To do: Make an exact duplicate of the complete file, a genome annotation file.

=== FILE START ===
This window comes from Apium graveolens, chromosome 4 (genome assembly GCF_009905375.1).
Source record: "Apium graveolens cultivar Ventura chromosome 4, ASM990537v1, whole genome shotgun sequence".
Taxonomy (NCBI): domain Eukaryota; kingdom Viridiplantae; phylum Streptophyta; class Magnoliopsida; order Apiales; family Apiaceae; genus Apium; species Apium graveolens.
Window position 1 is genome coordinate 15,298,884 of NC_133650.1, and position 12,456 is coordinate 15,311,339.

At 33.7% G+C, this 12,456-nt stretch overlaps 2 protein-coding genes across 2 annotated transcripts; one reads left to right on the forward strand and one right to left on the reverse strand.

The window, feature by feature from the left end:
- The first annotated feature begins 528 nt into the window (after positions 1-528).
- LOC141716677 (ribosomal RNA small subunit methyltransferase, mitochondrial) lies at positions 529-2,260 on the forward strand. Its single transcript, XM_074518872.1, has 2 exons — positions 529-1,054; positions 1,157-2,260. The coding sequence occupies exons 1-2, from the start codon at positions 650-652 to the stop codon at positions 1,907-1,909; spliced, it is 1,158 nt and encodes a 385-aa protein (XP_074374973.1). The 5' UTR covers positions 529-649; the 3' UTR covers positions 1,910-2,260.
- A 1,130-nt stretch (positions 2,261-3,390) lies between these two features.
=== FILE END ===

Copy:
This window comes from Apium graveolens, chromosome 4 (genome assembly GCF_009905375.1).
Source record: "Apium graveolens cultivar Ventura chromosome 4, ASM990537v1, whole genome shotgun sequence".
Taxonomy (NCBI): domain Eukaryota; kingdom Viridiplantae; phylum Streptophyta; class Magnoliopsida; order Apiales; family Apiaceae; genus Apium; species Apium graveolens.
Window position 1 is genome coordinate 15,298,884 of NC_133650.1, and position 12,456 is coordinate 15,311,339.

At 33.7% G+C, this 12,456-nt stretch overlaps 2 protein-coding genes across 2 annotated transcripts; one reads left to right on the forward strand and one right to left on the reverse strand.

The window, feature by feature from the left end:
- The first annotated feature begins 528 nt into the window (after positions 1-528).
- LOC141716677 (ribosomal RNA small subunit methyltransferase, mitochondrial) lies at positions 529-2,260 on the forward strand. Its single transcript, XM_074518872.1, has 2 exons — positions 529-1,054; positions 1,157-2,260. The coding sequence occupies exons 1-2, from the start codon at positions 650-652 to the stop codon at positions 1,907-1,909; spliced, it is 1,158 nt and encodes a 385-aa protein (XP_074374973.1). The 5' UTR covers positions 529-649; the 3' UTR covers positions 1,910-2,260.
- A 1,130-nt stretch (positions 2,261-3,390) lies between these two features.